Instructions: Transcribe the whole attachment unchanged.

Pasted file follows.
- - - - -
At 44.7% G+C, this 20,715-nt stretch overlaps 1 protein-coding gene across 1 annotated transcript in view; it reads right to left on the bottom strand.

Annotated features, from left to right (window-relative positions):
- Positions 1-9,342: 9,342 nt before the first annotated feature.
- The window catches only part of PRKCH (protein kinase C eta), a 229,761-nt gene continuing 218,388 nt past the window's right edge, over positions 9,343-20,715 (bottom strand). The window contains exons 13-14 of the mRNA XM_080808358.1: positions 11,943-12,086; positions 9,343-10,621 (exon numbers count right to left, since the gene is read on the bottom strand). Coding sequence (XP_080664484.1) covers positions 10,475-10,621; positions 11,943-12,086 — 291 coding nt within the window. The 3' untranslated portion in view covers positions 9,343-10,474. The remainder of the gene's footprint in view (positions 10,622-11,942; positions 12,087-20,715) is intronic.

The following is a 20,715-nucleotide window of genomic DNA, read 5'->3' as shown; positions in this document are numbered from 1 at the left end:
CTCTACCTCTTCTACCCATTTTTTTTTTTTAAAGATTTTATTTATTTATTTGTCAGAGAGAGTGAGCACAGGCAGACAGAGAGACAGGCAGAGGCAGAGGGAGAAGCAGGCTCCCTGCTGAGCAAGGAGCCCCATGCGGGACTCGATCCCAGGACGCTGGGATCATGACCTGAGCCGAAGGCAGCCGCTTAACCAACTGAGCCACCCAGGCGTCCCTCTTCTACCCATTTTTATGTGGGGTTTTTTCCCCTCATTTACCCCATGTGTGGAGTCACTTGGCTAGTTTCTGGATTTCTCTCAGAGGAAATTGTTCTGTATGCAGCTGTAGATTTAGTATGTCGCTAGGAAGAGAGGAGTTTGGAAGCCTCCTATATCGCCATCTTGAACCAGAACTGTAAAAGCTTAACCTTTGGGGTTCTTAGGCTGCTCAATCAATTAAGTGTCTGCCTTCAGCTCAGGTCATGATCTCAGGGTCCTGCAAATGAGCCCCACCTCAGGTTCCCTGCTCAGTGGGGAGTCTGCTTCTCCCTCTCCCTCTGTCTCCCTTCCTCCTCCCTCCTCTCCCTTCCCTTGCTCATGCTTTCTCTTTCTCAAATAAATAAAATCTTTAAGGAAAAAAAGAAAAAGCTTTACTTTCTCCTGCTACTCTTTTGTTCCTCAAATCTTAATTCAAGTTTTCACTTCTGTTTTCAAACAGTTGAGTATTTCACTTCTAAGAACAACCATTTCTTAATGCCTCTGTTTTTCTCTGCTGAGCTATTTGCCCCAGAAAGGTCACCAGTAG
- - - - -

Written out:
At 44.7% G+C, this 20,715-nt stretch overlaps 1 protein-coding gene across 1 annotated transcript in view; it reads right to left on the bottom strand.

Annotated features, from left to right (window-relative positions):
- Positions 1-9,342: 9,342 nt before the first annotated feature.
- The window catches only part of PRKCH (protein kinase C eta), a 229,761-nt gene continuing 218,388 nt past the window's right edge, over positions 9,343-20,715 (bottom strand). The window contains exons 13-14 of the mRNA XM_080808358.1: positions 11,943-12,086; positions 9,343-10,621 (exon numbers count right to left, since the gene is read on the bottom strand). Coding sequence (XP_080664484.1) covers positions 10,475-10,621; positions 11,943-12,086 — 291 coding nt within the window. The 3' untranslated portion in view covers positions 9,343-10,474. The remainder of the gene's footprint in view (positions 10,622-11,942; positions 12,087-20,715) is intronic.

The following is a 20,715-nucleotide window of genomic DNA, read 5'->3' as shown; positions in this document are numbered from 1 at the left end:
CTCTACCTCTTCTACCCATTTTTTTTTTTTAAAGATTTTATTTATTTATTTGTCAGAGAGAGTGAGCACAGGCAGACAGAGAGACAGGCAGAGGCAGAGGGAGAAGCAGGCTCCCTGCTGAGCAAGGAGCCCCATGCGGGACTCGATCCCAGGACGCTGGGATCATGACCTGAGCCGAAGGCAGCCGCTTAACCAACTGAGCCACCCAGGCGTCCCTCTTCTACCCATTTTTATGTGGGGTTTTTTCCCCTCATTTACCCCATGTGTGGAGTCACTTGGCTAGTTTCTGGATTTCTCTCAGAGGAAATTGTTCTGTATGCAGCTGTAGATTTAGTATGTCGCTAGGAAGAGAGGAGTTTGGAAGCCTCCTATATCGCCATCTTGAACCAGAACTGTAAAAGCTTAACCTTTGGGGTTCTTAGGCTGCTCAATCAATTAAGTGTCTGCCTTCAGCTCAGGTCATGATCTCAGGGTCCTGCAAATGAGCCCCACCTCAGGTTCCCTGCTCAGTGGGGAGTCTGCTTCTCCCTCTCCCTCTGTCTCCCTTCCTCCTCCCTCCTCTCCCTTCCCTTGCTCATGCTTTCTCTTTCTCAAATAAATAAAATCTTTAAGGAAAAAAAGAAAAAGCTTTACTTTCTCCTGCTACTCTTTTGTTCCTCAAATCTTAATTCAAGTTTTCACTTCTGTTTTCAAACAGTTGAGTATTTCACTTCTAAGAACAACCATTTCTTAATGCCTCTGTTTTTCTCTGCTGAGCTATTTGCCCCAGAAAGGTCACCAGTAG